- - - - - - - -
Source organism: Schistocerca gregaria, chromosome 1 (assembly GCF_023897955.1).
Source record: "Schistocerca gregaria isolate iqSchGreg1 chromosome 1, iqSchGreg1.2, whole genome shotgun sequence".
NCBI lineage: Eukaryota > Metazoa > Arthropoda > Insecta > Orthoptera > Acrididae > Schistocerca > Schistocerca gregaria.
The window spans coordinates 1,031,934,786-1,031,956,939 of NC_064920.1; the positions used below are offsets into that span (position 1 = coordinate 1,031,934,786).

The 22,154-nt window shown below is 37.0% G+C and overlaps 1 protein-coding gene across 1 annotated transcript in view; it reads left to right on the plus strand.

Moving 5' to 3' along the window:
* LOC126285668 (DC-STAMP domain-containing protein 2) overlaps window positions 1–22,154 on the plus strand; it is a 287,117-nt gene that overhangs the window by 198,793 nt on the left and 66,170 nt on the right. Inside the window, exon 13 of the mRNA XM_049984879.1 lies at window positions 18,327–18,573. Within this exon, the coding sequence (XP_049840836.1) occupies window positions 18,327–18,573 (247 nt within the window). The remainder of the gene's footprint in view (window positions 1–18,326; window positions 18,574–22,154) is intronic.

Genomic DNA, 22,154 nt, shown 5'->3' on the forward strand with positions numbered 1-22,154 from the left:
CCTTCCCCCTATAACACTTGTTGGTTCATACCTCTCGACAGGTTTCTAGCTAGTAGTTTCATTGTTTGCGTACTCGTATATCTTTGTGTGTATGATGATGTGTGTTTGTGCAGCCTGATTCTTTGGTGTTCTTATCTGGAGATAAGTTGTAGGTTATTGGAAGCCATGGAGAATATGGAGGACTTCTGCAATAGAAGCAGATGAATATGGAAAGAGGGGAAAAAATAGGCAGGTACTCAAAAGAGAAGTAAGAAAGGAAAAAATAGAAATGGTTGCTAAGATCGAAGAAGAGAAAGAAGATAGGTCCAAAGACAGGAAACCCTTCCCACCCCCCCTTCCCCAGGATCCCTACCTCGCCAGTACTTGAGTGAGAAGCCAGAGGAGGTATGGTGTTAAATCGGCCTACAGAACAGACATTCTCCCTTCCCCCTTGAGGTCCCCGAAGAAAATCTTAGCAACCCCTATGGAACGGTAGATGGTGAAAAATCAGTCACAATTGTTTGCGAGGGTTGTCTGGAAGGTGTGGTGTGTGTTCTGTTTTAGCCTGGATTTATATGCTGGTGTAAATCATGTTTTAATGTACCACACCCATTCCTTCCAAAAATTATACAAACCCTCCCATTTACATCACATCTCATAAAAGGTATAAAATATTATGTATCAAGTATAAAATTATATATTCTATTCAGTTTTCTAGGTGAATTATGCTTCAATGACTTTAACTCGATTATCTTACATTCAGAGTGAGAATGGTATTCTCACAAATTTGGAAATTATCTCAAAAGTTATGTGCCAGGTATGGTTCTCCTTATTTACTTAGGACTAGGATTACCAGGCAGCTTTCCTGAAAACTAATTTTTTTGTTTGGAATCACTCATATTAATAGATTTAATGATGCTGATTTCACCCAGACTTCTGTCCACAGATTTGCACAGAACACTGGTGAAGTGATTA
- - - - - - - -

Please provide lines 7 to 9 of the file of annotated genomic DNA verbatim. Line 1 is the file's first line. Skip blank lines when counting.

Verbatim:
* LOC126285668 (DC-STAMP domain-containing protein 2) overlaps window positions 1–22,154 on the plus strand; it is a 287,117-nt gene that overhangs the window by 198,793 nt on the left and 66,170 nt on the right. Inside the window, exon 13 of the mRNA XM_049984879.1 lies at window positions 18,327–18,573. Within this exon, the coding sequence (XP_049840836.1) occupies window positions 18,327–18,573 (247 nt within the window). The remainder of the gene's footprint in view (window positions 1–18,326; window positions 18,574–22,154) is intronic.

Genomic DNA, 22,154 nt, shown 5'->3' on the forward strand with positions numbered 1-22,154 from the left:
CCTTCCCCCTATAACACTTGTTGGTTCATACCTCTCGACAGGTTTCTAGCTAGTAGTTTCATTGTTTGCGTACTCGTATATCTTTGTGTGTATGATGATGTGTGTTTGTGCAGCCTGATTCTTTGGTGTTCTTATCTGGAGATAAGTTGTAGGTTATTGGAAGCCATGGAGAATATGGAGGACTTCTGCAATAGAAGCAGATGAATATGGAAAGAGGGGAAAAAATAGGCAGGTACTCAAAAGAGAAGTAAGAAAGGAAAAAATAGAAATGGTTGCTAAGATCGAAGAAGAGAAAGAAGATAGGTCCAAAGACAGGAAACCCTTCCCACCCCCCCTTCCCCAGGATCCCTACCTCGCCAGTACTTGAGTGAGAAGCCAGAGGAGGTATGGTGTTAAATCGGCCTACAGAACAGACATTCTCCCTTCCCCCTTGAGGTCCCCGAAGAAAATCTTAGCAACCCCTATGGAACGGTAGATGGTGAAAAATCAGTCACAATTGTTTGCGAGGGTTGTCTGGAAGGTGTGGTGTGTGTTCTGTTTTAGCCTGGATTTATATGCTGGTGTAAATCATGTTTTAATGTACCACACCCATTCCTTCCAAAAATTATACAAACCCTCCCATTTACATCACATCTCATAAAAGGTATAAAATATTATGTATCAAGTATAAAATTATATATTCTATTCAGTTTTCTAGGTGAATTATGCTTCAATGACTTTAACTCGATTATCTTACATTCAGAGTGAGAATGGTATTCTCACAAATTTGGAAATTATCTCAAAAGTTATGTGCCAGGTATGGTTCTCCTTATTTACTTAGGACTAGGATTACCAGGCAGCTTTCCTGAAAACTAATTTTTTTGTTTGGAATCACTCATATTAATAGATTTAATGATGCTGATTTCACCCAGACTTCTGTCCACAGATTTGCACAGAACACTGGTGAAGTGATTA